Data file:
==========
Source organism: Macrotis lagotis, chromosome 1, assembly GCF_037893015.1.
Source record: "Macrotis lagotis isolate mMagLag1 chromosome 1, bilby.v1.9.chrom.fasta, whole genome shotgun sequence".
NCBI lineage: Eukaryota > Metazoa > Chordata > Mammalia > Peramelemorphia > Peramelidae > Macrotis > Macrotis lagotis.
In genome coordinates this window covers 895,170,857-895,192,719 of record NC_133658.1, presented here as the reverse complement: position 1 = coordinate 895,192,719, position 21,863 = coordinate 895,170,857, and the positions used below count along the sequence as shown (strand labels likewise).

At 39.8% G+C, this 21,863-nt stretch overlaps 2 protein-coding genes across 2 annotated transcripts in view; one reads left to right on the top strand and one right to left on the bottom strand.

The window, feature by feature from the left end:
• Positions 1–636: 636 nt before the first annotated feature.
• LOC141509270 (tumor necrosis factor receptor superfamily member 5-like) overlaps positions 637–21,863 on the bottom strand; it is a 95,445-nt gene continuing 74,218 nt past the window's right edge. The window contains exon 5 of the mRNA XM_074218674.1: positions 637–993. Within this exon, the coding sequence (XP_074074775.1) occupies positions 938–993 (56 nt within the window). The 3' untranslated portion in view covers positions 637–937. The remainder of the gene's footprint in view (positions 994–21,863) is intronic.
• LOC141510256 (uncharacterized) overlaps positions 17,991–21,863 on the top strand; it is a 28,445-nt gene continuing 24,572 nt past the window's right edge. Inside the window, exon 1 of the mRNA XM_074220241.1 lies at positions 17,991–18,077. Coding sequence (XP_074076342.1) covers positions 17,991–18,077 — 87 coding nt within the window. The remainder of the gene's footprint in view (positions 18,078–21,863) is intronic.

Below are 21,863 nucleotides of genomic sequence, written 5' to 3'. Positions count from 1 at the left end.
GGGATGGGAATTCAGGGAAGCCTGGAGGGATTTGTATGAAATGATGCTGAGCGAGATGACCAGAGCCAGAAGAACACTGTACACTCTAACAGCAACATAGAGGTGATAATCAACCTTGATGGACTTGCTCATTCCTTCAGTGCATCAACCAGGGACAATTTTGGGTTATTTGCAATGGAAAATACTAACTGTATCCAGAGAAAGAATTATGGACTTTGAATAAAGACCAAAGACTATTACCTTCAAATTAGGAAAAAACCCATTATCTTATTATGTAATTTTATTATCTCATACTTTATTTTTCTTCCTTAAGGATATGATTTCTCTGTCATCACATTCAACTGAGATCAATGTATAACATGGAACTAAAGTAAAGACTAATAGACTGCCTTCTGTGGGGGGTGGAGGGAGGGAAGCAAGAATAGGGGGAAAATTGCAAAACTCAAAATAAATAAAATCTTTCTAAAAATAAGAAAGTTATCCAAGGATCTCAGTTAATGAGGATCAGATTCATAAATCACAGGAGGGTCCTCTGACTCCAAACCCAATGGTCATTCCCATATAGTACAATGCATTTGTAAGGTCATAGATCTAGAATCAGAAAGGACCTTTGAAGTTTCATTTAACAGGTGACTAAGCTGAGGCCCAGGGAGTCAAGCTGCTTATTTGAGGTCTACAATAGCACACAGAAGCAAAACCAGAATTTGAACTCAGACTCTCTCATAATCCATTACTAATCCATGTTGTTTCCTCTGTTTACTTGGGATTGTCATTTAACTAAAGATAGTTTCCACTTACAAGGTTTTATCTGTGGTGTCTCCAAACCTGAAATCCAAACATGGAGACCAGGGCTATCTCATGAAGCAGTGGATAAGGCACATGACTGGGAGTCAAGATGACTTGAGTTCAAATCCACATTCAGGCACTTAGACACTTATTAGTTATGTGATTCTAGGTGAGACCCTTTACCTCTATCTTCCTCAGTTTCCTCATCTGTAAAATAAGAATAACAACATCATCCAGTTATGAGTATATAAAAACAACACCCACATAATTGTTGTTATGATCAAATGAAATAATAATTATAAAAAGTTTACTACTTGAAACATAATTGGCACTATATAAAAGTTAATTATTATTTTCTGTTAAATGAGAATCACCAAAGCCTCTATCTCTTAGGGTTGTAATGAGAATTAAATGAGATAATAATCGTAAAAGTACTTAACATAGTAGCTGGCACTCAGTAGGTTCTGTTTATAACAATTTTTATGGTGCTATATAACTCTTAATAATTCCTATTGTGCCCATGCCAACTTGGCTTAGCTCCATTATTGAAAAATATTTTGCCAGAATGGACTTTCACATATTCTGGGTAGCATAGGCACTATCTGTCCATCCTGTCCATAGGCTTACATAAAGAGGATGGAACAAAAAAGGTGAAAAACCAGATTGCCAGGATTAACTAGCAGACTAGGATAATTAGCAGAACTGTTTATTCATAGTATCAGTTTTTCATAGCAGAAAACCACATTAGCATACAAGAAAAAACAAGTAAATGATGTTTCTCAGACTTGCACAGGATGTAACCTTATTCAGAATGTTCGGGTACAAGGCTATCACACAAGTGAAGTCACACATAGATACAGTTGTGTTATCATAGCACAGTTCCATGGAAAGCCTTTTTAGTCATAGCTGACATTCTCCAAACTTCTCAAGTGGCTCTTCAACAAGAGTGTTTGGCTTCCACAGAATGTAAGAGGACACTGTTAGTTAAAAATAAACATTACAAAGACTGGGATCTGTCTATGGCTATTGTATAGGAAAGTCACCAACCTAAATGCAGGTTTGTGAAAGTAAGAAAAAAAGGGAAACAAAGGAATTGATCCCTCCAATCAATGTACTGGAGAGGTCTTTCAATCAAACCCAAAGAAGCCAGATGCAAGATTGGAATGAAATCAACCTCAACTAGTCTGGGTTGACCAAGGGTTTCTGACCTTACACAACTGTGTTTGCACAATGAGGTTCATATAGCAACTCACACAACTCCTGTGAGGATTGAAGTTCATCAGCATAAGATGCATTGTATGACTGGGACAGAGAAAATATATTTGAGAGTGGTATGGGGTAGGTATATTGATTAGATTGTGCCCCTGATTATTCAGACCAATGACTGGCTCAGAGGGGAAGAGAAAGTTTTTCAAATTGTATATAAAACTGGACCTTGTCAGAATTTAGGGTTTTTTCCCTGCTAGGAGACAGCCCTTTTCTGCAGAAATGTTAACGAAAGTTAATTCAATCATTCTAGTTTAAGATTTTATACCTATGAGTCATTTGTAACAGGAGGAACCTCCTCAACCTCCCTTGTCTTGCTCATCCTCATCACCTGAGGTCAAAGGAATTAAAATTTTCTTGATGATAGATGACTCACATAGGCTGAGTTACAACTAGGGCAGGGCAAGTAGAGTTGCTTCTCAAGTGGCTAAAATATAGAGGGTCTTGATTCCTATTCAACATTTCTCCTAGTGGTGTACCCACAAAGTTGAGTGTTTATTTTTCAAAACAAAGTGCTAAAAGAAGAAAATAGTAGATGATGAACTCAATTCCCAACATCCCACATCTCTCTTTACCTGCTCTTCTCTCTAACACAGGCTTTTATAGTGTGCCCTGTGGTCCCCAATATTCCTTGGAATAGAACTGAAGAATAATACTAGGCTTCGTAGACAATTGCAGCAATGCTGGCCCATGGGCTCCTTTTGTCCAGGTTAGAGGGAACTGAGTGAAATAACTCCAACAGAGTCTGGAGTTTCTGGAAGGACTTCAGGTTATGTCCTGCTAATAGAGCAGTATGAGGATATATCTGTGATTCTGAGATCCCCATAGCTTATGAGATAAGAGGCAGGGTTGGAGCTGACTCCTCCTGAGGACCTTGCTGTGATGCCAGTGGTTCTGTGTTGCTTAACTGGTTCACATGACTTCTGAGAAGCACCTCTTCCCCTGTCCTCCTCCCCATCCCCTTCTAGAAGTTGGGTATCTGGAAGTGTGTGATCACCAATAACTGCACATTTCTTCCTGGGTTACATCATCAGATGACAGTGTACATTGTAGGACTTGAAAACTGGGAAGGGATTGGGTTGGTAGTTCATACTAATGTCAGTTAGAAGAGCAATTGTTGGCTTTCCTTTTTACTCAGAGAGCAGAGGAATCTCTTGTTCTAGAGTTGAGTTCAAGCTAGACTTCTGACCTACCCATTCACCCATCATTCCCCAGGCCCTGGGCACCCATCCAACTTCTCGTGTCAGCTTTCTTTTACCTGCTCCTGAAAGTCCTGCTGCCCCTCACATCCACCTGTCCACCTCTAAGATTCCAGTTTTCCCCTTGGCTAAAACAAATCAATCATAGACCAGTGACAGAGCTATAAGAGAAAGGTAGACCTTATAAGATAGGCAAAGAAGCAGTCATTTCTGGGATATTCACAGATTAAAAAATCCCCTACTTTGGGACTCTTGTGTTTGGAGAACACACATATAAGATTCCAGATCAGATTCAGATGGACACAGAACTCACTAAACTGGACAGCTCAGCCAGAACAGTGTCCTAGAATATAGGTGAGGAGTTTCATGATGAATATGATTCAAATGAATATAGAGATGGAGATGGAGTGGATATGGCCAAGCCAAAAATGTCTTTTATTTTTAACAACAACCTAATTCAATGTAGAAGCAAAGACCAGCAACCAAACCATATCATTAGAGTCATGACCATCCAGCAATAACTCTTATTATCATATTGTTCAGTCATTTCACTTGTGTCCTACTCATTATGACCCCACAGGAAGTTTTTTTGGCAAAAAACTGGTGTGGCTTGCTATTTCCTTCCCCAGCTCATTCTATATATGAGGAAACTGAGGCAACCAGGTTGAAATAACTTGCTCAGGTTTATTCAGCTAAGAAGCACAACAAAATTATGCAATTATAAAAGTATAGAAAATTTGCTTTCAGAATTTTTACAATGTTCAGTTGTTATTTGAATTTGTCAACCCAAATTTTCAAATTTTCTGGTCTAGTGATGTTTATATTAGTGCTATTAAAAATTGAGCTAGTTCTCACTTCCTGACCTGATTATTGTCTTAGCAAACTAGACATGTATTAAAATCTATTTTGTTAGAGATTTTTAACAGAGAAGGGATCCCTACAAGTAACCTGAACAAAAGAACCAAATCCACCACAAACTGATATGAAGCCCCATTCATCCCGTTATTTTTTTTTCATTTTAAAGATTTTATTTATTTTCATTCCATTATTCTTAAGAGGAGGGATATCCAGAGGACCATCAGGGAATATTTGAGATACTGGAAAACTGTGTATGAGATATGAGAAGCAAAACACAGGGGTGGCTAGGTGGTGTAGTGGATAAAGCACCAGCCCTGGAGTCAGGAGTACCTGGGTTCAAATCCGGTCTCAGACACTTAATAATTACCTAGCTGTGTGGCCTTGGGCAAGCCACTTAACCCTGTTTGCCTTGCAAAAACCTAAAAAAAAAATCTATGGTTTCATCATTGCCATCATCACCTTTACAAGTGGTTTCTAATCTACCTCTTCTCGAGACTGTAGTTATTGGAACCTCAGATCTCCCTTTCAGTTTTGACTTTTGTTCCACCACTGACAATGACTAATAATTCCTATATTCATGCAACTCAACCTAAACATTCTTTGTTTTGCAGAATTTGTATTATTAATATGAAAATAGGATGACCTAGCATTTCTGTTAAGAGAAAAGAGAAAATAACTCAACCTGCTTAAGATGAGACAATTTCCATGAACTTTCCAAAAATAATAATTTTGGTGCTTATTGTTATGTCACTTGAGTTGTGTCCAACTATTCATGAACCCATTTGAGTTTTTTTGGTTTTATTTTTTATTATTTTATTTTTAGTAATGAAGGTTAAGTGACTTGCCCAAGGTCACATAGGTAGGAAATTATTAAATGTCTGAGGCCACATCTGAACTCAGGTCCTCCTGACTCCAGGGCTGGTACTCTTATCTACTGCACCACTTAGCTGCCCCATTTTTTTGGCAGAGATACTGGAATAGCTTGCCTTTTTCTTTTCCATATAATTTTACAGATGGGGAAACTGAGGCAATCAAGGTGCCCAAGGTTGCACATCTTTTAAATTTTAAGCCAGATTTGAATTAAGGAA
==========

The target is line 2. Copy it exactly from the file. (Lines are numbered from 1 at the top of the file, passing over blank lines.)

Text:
Source record: "Macrotis lagotis isolate mMagLag1 chromosome 1, bilby.v1.9.chrom.fasta, whole genome shotgun sequence".